Plaintiff argues that the instant indemnity agreement does not extend to claims made by "contractors" such as plaintiff. Plaintiff admits, however, that the indemnity agreement obligates plaintiff to indemnify defendant for "claims asserted against [defendant] by [plaintiff's] employees." The workers' compensation benefits paid by plaintiff are payments made to injured loaned employees in satisfaction of their personal injury claims against defendant. Thus, the fact that no loaned employee was required to sue defendant is of no import. The indemnity agreement provides that it covers all claims "asserted against [defendant] by [plaintiff's] employees who may bring claim for bodily injury, personal injury or damage to property as a result of or incidental to the work performed by [plaintiff]. This language undoubtably shifts liability to plaintiff when its employees have a claim for bodily injury. Under Fort Dearborn it is enough to constitute an "agreement to the contrary."

Next, plaintiff argues that the indemnity agreement extends only to claims arising from or incidental to work performed by plaintiff, not its loaned employees. Plaintiff is a corporate entity, however, and can "work" only through its employees. And there is no doubt that under the TSA, "temporaries assigned to [defendant] are employees of [plaintiff]."

Moreover, to interpret the contract as suggested by plaintiff would render the entire agreement meaningless. According to plaintiff, the only work it performed was to recruit, interview and hire temporary workers, all of which is done by plaintiff's administrative employees, not loaned employees. Yet, plaintiff is unable to explain how any of its administrative employees could incur an injury while engaged in recruiting, interviewing or hiring, that would result in a claim against defendant. Plaintiff's reading of the contract is strained and nonsensical.

Finally, plaintiff argues that even if the contract seems by its language to constitute an "agreement to the contrary, " the parties' indemnification agreements with other businesses demonstrate the limited scope of the instant agreement. Under the Doctrine of Extrinsic Ambiguity, plaintiff is allowed to present objective evidence "to show the extrinsic ambiguity even though the contract appears clear on its face." Commonwealth Ins. Co. v. Titan Tire Corp. , 398 F.3d 879, 885 (7th Cir. 2004). Those other agreements, however, do not help plaintiff. Both plaintiff's and defendant's agreements with other businesses usually included broader language than the instant agreement. In fact, they often explicitly waive the right to reimbursement for workers' compensation claims. This fact, however, does not indicate that the instant agreement's narrower language was intended to reach a different result without a reasonable explanation for why the parties would have deviated from their normal practice. Plaintiff has not offered any such explanation. Both parties' long established practice of waiving a right to reimbursement makes it more, rather than less, likely that they intended to do so in the instant agreement. Thus, the extrinsic evidence weakens rather than strengthens plaintiff's case. Consequently, the court concludes that the indemnity agreement constitutes an "agreement to the contrary" as used in the IWC. Defendant is entitled to summary judgment on Count I.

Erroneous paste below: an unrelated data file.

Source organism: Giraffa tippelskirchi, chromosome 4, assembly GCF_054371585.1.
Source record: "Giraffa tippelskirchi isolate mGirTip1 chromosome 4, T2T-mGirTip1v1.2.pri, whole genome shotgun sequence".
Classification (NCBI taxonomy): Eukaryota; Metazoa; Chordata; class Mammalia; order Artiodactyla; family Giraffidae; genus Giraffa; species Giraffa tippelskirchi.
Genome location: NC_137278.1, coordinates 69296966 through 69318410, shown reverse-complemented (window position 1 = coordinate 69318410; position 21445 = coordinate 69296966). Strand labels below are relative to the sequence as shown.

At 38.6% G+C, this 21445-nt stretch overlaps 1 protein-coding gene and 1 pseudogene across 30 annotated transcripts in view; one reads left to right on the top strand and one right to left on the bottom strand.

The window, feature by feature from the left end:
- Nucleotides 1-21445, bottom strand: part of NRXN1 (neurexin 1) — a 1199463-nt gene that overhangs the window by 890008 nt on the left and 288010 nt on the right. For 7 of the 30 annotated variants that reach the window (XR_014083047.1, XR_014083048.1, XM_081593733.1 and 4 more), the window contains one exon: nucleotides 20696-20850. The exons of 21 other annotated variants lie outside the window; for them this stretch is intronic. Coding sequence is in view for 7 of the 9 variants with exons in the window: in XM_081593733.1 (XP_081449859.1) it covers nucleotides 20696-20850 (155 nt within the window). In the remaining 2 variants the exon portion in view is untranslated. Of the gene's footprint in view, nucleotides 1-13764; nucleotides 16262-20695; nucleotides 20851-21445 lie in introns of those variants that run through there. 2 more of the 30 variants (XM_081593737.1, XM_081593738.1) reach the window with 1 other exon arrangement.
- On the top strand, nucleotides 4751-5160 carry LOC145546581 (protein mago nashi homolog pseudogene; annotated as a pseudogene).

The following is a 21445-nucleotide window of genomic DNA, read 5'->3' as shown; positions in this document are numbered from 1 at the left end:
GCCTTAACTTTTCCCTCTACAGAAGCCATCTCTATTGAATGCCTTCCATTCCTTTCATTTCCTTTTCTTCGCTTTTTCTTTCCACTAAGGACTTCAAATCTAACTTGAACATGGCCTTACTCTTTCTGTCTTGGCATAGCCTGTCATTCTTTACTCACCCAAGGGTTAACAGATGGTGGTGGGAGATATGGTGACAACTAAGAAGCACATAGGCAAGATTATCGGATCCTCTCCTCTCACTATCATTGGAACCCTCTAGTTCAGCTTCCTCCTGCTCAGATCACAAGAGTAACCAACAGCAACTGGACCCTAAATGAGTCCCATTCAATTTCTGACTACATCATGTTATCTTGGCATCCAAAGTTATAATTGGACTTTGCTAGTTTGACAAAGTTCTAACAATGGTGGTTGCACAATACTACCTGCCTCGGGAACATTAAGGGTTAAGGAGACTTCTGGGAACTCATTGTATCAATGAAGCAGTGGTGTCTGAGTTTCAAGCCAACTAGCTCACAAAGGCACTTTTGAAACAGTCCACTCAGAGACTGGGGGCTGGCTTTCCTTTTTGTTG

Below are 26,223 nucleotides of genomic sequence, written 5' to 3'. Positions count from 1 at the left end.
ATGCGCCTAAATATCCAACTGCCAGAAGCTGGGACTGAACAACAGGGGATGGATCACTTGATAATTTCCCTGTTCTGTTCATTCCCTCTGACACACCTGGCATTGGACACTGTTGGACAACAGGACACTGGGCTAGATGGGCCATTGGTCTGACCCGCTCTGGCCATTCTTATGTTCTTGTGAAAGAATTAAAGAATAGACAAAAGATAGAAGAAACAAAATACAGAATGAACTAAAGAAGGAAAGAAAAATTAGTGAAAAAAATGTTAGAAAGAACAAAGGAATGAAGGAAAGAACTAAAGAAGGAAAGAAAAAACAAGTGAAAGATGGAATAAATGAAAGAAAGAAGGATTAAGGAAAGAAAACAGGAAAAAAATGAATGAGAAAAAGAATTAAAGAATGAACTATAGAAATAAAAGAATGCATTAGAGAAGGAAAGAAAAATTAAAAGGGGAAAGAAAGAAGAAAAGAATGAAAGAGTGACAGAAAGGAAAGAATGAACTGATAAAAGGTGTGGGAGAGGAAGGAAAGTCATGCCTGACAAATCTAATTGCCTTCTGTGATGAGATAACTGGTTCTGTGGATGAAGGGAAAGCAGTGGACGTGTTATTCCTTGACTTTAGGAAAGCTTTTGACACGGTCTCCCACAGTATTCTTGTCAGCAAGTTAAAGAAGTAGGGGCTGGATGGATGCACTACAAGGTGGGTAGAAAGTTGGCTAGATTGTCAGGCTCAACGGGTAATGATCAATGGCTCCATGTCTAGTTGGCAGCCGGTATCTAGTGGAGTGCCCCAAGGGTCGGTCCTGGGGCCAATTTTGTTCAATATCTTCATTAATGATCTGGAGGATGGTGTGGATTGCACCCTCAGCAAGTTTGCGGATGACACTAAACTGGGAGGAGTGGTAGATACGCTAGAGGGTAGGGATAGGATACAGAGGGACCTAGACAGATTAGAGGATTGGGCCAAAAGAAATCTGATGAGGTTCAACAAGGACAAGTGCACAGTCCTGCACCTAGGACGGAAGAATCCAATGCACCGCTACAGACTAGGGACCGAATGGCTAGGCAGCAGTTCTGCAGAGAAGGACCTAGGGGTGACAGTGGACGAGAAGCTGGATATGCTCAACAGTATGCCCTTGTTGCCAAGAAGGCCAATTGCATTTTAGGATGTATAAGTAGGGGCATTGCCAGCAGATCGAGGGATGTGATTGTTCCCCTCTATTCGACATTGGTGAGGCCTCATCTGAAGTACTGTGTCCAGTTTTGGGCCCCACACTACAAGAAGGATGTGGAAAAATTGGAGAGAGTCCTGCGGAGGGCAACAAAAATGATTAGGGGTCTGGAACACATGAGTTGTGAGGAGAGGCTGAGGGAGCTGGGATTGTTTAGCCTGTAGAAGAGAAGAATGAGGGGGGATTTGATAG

In Count II, plaintiff alleges a breach of contract claim based on defendant's agreement to provide a safe work environment and proper training. Plaintiff claims damages based on its payment of workers' compensation benefits to the loaned employees. As defendant notes, the indemnity agreement covers these damages because plaintiff is "solely responsible and liable" for injuries suffered by its employees while working for the defendant. The indemnity agreement even specifically states that plaintiff shall indemnify defendant for "any claims arising out of the failure of [defendant], its agents or employees to inspect or supervise the work, including failure to call attention to improper construction and/or operations." Plaintiff cannot escape its obligations under the indemnity agreement by pleading its workers' compensation damages as a breach of contract claim. Further, plaintiff provided no response in its briefs to defendant's motion on Count II. The absence of opposition is, in an of itself, reason to grant defendant's motion with respect to Count II. See Weinstein v. Schwartz , 422 F.3d 476, 477 n.1 (7th Cir. 2005).

CONCLUSION

For the reasons described above, plaintiff's motion for summary judgment on Count I is denied, defendant's motion for summary judgment on Counts I and II is granted. Judgment is entered for defendant.